Most students have one profile that they update on a monthly basis. Typically, students include their name, photo and e-mail address on their profiles. The amount of information students reveal on their profiles varies with younger students revealing more information about themselves. In addition to general contact information, slightly more than half of students in the 18 to 24 age range revealed their full birth date (compared to only 17 percent of students 30 years and older). Fewer students overall reveal their workplace information and cell phone number; however, younger students do tend to include this information in their profile. Only 3 percent of students aged 30 and older revealed their cell phone numbers in their profiles, compared with just under a quarter of 18 to 24 year olds.  

What information about yourself do you reveal in social networking Web sites?

UST Respondents

All Respondents




E-mail address/IM screen name



Full date of birth






Cell phone number



Class information/schedule



Spring break/holiday plans



Address/home phone number



The ECAR survey data suggest that students are aware of potential privacy threats and restrict access to their profiles. Less than 10 percent of St. Thomas students and just 11 percent of all ECAR survey participants do not restrict access to their profile in some way. A small percentage of students (15 percent) are “not at all” concerned with misuse of their personal information or with security issues such as exposure to files with viruses. Cyber bullying or online stalking is not a concern for some students (38 percent) and is a small concern for less than a quarter of survey respondents.

Educational use of social networking sites
With a large number of students using social networking sites it is not surprising that faculty and staff are looking into how capitalize on the advantages of SNS for pedagogical and student support services; however, it appears that most students do not use social networking Web sites as a formal part of their courses. At the time the study was conducted (spring 2008) only 15 percent of St. Thomas respondents and 17 percent of all ECAR respondents indicated that SNS were being used in their courses.  

Only a small percentage (5.5 percent overall and 2 percent at UST) use SNS for communicating with instructors. More often, however, students use SNS informally as a way to communicate with their friends and classmates about cours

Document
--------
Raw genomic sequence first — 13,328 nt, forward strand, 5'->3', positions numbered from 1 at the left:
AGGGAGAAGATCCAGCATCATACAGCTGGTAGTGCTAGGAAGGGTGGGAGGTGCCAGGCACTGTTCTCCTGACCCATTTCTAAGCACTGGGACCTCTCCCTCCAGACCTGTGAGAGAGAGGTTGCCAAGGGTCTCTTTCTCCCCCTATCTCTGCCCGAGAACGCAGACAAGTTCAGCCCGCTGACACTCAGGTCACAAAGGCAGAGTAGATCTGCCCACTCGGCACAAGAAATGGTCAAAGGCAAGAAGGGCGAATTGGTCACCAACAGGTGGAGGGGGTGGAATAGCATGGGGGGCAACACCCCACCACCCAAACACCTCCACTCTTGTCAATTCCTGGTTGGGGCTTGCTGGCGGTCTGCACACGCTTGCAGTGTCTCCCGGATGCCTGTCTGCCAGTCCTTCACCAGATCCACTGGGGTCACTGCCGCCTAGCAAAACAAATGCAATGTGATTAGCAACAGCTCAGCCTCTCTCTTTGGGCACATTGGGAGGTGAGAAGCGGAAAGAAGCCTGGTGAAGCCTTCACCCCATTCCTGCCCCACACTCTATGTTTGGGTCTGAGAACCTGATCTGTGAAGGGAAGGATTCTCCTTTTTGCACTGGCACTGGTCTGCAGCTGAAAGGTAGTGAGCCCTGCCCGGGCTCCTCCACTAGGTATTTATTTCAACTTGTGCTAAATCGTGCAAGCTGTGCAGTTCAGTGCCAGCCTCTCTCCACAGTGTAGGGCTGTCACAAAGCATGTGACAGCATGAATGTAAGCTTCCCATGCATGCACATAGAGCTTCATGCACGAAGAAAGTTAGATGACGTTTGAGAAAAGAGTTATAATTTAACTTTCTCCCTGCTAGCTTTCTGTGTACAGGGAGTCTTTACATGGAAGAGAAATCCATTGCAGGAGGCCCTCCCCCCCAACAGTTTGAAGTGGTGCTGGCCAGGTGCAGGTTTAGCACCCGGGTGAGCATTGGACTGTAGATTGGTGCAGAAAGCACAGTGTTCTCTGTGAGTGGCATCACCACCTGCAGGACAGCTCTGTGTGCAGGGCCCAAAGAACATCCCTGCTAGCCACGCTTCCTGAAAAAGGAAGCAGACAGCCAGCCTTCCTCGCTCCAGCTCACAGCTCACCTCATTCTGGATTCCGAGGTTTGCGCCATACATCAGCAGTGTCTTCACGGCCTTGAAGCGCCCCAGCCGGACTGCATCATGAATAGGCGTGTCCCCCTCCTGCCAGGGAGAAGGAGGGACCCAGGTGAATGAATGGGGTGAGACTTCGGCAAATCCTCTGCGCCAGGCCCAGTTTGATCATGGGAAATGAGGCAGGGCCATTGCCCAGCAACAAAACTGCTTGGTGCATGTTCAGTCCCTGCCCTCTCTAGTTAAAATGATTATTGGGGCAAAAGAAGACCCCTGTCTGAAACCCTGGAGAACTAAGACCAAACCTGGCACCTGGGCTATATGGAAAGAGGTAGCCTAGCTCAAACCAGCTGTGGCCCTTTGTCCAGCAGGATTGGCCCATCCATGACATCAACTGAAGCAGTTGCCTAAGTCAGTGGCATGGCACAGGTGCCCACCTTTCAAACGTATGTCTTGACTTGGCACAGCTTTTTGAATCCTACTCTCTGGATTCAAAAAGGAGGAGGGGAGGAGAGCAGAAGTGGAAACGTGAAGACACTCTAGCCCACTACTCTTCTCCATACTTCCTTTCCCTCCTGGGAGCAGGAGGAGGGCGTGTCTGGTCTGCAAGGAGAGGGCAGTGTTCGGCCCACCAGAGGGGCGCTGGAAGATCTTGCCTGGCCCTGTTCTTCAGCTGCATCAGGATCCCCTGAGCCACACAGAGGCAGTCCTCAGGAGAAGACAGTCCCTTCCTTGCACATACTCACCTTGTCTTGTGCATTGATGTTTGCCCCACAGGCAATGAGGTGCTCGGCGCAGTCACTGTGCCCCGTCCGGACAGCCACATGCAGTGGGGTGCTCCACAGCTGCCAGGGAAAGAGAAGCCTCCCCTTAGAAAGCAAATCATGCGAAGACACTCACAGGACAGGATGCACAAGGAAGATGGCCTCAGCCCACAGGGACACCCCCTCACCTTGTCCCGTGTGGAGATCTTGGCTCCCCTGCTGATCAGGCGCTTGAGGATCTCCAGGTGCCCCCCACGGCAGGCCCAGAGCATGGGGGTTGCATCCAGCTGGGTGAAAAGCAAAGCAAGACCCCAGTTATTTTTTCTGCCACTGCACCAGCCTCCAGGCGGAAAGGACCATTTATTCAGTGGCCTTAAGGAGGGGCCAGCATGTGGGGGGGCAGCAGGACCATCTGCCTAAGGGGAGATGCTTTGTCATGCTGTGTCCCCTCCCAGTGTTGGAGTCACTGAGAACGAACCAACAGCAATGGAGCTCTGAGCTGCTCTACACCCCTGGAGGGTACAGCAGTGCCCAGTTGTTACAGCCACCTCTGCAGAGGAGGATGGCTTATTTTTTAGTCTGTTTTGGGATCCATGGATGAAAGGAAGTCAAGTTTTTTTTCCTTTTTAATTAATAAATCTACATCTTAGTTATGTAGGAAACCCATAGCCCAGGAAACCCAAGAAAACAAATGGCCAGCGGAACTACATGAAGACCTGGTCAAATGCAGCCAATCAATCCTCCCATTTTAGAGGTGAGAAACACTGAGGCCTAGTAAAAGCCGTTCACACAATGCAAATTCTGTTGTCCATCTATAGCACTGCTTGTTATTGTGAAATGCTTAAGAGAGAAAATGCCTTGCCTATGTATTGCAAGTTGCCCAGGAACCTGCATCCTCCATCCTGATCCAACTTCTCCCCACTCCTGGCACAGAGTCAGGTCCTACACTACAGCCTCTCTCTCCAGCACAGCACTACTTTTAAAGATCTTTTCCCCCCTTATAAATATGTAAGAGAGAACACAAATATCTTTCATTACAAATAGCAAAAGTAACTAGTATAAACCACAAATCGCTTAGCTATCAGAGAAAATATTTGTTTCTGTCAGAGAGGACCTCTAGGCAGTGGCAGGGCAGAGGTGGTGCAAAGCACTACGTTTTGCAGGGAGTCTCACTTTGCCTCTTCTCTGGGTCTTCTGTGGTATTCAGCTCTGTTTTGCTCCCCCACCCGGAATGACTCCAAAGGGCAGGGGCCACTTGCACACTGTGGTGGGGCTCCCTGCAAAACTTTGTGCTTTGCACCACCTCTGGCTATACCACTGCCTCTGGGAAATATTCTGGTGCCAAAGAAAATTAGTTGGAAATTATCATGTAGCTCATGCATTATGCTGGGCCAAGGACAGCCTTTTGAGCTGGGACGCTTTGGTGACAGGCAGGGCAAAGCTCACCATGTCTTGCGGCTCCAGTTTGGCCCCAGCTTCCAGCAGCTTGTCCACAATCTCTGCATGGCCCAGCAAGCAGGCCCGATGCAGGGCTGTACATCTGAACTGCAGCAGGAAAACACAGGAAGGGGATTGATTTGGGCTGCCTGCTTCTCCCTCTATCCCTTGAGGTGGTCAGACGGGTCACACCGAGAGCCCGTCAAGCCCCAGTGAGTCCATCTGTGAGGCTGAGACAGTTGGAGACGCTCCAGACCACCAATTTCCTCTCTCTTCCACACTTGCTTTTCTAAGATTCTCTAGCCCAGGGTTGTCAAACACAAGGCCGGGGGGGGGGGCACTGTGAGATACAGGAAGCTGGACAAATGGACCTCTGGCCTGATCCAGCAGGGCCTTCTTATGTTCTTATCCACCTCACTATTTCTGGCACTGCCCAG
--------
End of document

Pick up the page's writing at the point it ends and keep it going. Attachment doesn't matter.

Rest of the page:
e-related topics. Just under half of all respondents in the study, and fully 63 percent of St. Thomas students, indicate they use social networking sites as a way to communicate with their classmates about their courses.

Early research1 on the pedagogical benefits of social networking technologies suggests that SNS could serve as a way to increase student engagement by adding a social peer-to-peer component and to increase students' digital literacy skills. As Nicole Ellison writes in the second chapter of the ECAR study, "The social affordances of SNSs, such as making identity information more salient during class discussions or supporting peer-to-peer connections, can accommodate different learning styles inside and outside the classroom."

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1Ellison, Nicole. "Facebook Use on Campus: A Social Capital Perspective on Social Network Sites." Presentation at the ECAR Symposium, Boca Raton, FL, Dec. 5-7, 2007, available from https://www.educause.edu/ecar.

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About the ECAR Study
Each spring, a random sample of freshmen and seniors at St. Thomas are invited to participate in the EduCAUSE Center for Applied Research survey. The study is a national, longitudinal survey of more than 27,000 undergraduate students and seeks to gain a better understanding of students’ behaviors, attitudes, skills and preferences with information technology. The full ECAR Study of Undergraduate Students and Information Technology for 2008 can be found at www.educause.edu/ers0808/135156.